Google’s list of books promotes racial equity in schools

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Google has partnered with The conscious child—An organization that promotes racial equity in education — to organize a list of books and other resources to help teachers build more inclusive classrooms and foster conversations about racism and acceptance .

Reading list groups work by grade level, and many of them have corresponding lesson guides with discussion questions, writing prompts, and other activities. [PDF]. For Lupita Nyong’o Sulwe, which tells the story of a young girl being bullied because of her dark skin, students in Kindergarten to Grade 2 are asked questions such as “Why do you think Sulwe thinks she has to? to have lighter skin to make friends? What advice would you give Sulwe? For Tomi Adeyemi Children of blood and bones, high school students are invited to create a travel brochure for the fictional country of Orïsha, “highlighting its positive aspects and its great variety”.

The online kit also contains a number of guidelines that teachers should consider when choosing their own reading material. A helpful tip, for example, is to re-evaluate “classics” before assigning them to make sure they don’t reinforce racist, sexist, anti-Semitic, or other harmful messages. Another is to foster a healthy racial identity by avoiding books “where characters of color can only be successful if they conform to white values ​​or standards.”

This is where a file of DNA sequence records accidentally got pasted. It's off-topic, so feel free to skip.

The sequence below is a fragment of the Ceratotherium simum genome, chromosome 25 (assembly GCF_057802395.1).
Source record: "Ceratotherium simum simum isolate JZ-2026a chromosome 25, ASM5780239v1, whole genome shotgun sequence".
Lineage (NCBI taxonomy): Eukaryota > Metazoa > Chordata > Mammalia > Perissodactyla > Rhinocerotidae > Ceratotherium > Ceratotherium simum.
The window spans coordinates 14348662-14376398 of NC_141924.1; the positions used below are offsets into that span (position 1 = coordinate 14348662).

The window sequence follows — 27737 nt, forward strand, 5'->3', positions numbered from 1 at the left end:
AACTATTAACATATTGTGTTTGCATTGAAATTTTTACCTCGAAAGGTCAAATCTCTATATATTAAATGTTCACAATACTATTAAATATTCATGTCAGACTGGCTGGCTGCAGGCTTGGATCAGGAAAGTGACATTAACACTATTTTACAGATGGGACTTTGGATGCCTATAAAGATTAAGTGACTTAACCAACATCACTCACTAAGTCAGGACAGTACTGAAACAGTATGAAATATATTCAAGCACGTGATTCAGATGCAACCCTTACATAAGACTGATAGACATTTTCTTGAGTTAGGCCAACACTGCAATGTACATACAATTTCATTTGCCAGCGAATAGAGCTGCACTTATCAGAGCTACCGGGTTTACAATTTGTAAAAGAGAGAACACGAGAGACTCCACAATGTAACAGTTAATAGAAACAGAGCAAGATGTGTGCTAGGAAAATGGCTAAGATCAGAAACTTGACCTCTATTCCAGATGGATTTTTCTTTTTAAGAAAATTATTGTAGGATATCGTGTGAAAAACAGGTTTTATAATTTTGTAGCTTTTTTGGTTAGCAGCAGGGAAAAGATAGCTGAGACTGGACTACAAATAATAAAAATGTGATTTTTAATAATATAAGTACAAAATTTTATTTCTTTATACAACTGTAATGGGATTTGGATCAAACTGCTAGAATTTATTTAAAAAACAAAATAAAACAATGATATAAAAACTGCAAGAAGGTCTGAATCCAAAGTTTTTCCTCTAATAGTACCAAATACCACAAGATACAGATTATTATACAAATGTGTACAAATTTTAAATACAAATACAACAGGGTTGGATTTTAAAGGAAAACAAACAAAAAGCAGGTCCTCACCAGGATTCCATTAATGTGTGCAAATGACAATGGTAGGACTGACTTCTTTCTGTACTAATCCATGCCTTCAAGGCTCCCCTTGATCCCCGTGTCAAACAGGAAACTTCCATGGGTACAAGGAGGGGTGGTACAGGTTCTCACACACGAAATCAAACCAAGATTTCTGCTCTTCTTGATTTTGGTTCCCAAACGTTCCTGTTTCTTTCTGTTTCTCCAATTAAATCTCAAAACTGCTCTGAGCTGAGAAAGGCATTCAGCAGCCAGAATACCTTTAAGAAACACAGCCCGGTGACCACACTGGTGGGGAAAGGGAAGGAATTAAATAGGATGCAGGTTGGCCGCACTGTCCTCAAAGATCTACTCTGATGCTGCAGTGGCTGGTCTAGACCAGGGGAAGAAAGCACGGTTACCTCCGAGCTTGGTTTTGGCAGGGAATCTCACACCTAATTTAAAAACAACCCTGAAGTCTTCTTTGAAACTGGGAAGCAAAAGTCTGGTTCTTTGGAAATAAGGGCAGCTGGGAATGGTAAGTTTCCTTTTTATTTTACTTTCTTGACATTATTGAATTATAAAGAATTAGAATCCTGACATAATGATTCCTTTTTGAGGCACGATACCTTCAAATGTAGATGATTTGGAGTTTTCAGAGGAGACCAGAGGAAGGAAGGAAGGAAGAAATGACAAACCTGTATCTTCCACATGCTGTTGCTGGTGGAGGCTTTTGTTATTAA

It’s part of Google’s larger strategy campaign amplify diversity in public education by providing educators with the necessary resources to do so. Last year, the company donated $ 5 million to DonorsChoose, a platform teachers can use to generate funds for classroom projects, to launch #I see myself, an initiative that highlights projects submitted by Black and Latinx teachers, as well as those that emphasize diversity and inclusion. This year, Google has pledged an additional $ 1 million to match donations made to #ISEeMe projects.

You can see The Conscious Kid’s full playlist here [PDF], and find out more about the contribution to #ISEeMe projects here.


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